Image Credit: Reuters

Istanbul: Lira traders braced for the results of Turkey’s local elections this Sunday following a week of turmoil that rattled faith in the nation’s markets.

While the currency slowed its slide, stocks gained and swap rates began to normalise on Friday, investors warned the volatility could spike again. Commerzbank AG analysts said they were struggling to gauge how much selling pressure would remain after the vote, which is seen as a key test of Turkish President Recep Tayyip Erdogan’s rule. TD Securities strategist Cristian Maggio predicted the lira could sink as much as 30 per cent in the second quarter.

“It’s not a market that I think is worth touching right now,” Timothy Graf, the head of EMEA macro strategy at State Street Bank & Trust, said in an interview on Bloomberg TV on Thursday. “It’s very difficult to short the currency at least, given how expensive that has become.” If investors decide to go long, the market can move against them very quickly, he said.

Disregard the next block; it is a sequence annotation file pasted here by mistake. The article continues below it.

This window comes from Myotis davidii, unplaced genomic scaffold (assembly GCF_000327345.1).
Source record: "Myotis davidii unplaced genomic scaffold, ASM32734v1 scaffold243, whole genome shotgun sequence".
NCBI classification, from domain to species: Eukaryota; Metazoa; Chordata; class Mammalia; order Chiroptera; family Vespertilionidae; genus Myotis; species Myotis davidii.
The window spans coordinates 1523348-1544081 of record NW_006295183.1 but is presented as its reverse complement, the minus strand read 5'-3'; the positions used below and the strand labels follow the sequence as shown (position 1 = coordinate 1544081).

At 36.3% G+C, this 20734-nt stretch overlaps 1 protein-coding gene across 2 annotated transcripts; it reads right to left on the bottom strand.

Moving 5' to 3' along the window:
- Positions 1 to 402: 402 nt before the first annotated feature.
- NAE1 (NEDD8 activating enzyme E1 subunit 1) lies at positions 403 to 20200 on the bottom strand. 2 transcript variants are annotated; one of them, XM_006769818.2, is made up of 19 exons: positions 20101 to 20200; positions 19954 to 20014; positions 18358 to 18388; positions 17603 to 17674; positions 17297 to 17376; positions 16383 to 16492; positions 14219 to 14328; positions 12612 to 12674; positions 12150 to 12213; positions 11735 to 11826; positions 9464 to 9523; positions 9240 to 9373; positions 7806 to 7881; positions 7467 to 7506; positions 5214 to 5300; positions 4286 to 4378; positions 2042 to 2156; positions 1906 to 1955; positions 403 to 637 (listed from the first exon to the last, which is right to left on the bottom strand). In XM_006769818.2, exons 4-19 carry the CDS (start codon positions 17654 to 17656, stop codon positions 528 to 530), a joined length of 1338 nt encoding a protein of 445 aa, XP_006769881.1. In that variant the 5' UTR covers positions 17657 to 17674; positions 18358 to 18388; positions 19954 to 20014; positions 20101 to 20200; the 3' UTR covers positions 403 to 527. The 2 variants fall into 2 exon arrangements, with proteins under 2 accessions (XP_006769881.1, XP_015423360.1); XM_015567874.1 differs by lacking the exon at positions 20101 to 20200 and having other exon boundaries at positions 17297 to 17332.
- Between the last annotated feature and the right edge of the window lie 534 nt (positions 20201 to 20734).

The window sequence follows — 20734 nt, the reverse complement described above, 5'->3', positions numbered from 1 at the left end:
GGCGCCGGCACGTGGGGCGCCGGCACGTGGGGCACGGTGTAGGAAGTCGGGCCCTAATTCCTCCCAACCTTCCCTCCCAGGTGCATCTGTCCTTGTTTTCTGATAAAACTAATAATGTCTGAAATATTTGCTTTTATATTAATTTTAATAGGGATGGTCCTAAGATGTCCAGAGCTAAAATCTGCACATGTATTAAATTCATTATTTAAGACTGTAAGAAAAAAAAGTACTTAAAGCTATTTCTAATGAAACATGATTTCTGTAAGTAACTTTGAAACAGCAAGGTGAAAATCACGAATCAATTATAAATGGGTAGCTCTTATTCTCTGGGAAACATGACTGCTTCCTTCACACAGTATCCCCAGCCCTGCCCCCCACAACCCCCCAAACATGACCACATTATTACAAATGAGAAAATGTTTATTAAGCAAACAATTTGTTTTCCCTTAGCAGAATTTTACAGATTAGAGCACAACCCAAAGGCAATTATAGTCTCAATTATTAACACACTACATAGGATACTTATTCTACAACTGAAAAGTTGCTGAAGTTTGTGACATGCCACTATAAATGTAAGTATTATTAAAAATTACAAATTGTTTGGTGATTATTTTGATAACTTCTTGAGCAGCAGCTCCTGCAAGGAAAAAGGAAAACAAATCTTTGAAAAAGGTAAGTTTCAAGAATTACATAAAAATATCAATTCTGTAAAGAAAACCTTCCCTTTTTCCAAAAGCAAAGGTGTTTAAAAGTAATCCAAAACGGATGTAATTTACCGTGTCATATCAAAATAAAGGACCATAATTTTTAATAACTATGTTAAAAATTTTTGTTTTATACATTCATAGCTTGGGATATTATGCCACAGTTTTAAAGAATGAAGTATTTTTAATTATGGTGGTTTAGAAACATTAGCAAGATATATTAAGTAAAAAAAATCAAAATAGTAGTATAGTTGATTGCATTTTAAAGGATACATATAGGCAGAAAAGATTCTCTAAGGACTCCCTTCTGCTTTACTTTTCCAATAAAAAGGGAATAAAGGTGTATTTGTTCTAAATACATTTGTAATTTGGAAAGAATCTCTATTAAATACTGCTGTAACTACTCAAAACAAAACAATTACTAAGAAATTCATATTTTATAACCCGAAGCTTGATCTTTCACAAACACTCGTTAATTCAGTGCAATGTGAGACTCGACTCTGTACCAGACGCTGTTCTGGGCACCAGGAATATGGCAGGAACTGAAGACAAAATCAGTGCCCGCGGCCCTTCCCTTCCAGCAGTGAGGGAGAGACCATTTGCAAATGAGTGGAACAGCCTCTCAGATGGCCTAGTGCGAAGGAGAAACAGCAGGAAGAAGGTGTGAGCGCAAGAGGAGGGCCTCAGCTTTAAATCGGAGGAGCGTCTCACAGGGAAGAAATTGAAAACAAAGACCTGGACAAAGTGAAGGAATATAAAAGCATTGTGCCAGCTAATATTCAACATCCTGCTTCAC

The lira’s whipsaw ride began last Friday after a surprise drop in central bank reserves prompted JPMorgan Chase & Co. to recommend investors sell the currency, amplifying its decline. Turkish regulators launched a probe into the bank over the weekend and limits designed to tame short sellers via offshore funding markets kicked in on Monday, propelling swap rates beyond 1,000 per cent and trapping investors in their lira bets.

Exodus Slows

While the restrictions helped the lira recoup losses at the start of the week, bonds and stocks sank as international investors dumped local assets in a bid to raise liras to offset their currency positions. Meanwhile, local traders sprang into action, scooping up dollars on the cheap and sparking a secondary drop in the lira that continued into Friday’s session.

For now, the exodus has slowed, swap rates are stabilising and the lira is down only 1.5 per cent compared with a slide of more than 5 per cent on Thursday. Other emerging markets like South Africa and Brazil are facing their own local risks and the rout hasn’t broadened.

But the offshore funding freeze has left many despairing and forced to tear up strategies in a market that can turn untraceable so fast. That’s not good for Erdogan who relies on foreign inflows to finance growth of the Middle East’s largest economy which entered into its first recession in a decade in the run-up to Sunday’s municipal elections.

“An adverse outcome for AKP would likely rekindle new market volatility next week,” Commerzbank analysts including Tatha Ghose wrote in a report, referring to Erdogan’s ruling AK Party. “It remains unclear how much selling pressure remains, which could unfold once the situation on the swap market will normalise completely.”